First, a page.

"Hello, Sweetheart? Gimmie Rewrite!": My Life in the Wonderful World of Sports.
Contains Photos, Index
Ian A. Andrews is a high-school social sciences teacher and editor of the New Brunswick Teachers’ Association’s Focus.
Sports reporter Jim Taylor spent his journalistic career writing for the Victoria Colonist, the Vancouver Sun, and the Vancouver Province, a career he’s subtitled “My Life in the Wonderful World of Sports” in this his 12th book. Although athletes and sporting events provide the backdrop, this is essentially an autobiography of the scrappy, athletically challenged wordsmith from the West Coast. Spanning a period from when pounding out copy on typewriters and communicating on dial phones was in vogue to contemporary computer-driven newsroom, Taylor still maintains that “beyond question, the guys with the best jobs in newspapers are the sports columnists.”
To expand upon this claim, Taylor describes his experiences behind the scenes at the 1972 Olympic Games in Sapporo, Japan; the Canada-Russia super series in Moscow; swim meets in Belgrade, Yugoslavia, and Cali, Colombia; soccer matches in South America; fights in Las Vegas; and, especially, football games covered from the British Columbia Lions press box. He depicts his media associates as either “egoists” or “people who lie about being egoists.” He claims that his successful journalistic career resulted from either “good timing” or “luck.” And being chosen to chronicle athletic achievements of iconic figures like Wayne Gretzky (Gretzky: From the Back Yard Rink to the Stanley Cup) and Rick Hanson (Man in Motion) speaks highly of Taylor’s skill and integrity.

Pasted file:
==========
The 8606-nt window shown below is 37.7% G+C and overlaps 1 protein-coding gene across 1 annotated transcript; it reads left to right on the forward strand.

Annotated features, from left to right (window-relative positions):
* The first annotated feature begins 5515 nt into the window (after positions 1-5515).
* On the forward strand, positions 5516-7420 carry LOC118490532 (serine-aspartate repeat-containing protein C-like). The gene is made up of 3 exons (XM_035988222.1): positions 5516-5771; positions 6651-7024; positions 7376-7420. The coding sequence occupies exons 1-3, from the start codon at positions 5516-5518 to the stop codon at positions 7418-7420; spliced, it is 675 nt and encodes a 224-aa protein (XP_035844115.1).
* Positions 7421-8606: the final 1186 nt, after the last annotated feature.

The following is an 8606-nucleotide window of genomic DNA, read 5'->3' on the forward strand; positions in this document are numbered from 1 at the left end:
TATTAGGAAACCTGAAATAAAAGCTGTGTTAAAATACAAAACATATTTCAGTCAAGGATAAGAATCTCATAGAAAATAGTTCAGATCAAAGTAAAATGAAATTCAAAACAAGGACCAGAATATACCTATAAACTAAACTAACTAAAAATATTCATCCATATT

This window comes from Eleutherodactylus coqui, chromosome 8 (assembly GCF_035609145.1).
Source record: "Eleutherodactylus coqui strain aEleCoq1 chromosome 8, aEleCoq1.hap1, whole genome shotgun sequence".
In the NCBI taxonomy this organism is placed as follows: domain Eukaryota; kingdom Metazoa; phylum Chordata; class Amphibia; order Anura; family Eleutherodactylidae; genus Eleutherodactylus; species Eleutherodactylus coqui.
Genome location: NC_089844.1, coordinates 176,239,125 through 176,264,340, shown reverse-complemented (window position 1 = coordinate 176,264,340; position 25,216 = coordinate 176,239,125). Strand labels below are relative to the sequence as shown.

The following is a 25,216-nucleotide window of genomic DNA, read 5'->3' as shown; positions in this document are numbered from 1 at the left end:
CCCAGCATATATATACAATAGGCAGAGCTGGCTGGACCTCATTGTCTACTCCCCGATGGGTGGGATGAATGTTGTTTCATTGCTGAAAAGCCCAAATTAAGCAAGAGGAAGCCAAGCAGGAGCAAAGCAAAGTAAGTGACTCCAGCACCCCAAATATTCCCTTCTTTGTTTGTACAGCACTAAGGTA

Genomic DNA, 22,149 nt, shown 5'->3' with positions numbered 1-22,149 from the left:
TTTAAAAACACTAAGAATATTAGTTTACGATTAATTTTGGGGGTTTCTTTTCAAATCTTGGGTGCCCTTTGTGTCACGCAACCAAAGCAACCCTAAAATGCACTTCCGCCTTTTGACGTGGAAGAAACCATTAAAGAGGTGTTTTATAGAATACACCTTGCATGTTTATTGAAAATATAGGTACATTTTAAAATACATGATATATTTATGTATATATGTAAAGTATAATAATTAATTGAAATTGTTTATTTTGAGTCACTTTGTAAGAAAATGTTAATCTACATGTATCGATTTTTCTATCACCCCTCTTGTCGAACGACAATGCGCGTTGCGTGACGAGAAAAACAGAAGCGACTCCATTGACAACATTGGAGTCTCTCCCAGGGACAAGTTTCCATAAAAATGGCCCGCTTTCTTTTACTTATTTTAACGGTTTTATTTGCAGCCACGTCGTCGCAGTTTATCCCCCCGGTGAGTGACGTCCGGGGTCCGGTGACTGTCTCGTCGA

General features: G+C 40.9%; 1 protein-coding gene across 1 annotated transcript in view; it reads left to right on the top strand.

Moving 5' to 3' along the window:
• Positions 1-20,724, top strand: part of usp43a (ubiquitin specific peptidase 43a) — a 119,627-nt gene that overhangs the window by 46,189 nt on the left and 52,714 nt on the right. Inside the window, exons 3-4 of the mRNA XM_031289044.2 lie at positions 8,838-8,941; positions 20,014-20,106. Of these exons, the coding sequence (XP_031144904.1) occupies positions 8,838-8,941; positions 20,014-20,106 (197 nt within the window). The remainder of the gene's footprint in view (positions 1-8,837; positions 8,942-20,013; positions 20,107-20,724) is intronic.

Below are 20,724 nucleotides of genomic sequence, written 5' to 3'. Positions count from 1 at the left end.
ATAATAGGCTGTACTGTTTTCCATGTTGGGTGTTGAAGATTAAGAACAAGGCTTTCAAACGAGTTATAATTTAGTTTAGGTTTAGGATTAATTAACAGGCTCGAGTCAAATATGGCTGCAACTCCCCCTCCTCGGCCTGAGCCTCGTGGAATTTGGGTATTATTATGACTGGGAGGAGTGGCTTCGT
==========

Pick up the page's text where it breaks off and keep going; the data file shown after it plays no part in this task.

Reprinted are interesting portions of Taylor’s eclectic mix of popular columns that extend from the sexual prowess of basketball player Wilt Chamberlain and athletic sperm banks to America’s Cup sailing, women’s golf, and chess matches between Bobby Fischer and Boris Spassky. But behind the veneer of reporting on major sporting events, Taylor also provides glimpses into his personal life, one deeply affected by family disaster and the idiosyncrasies prevalent in the old time newsroom—always in a reader-friendly manner.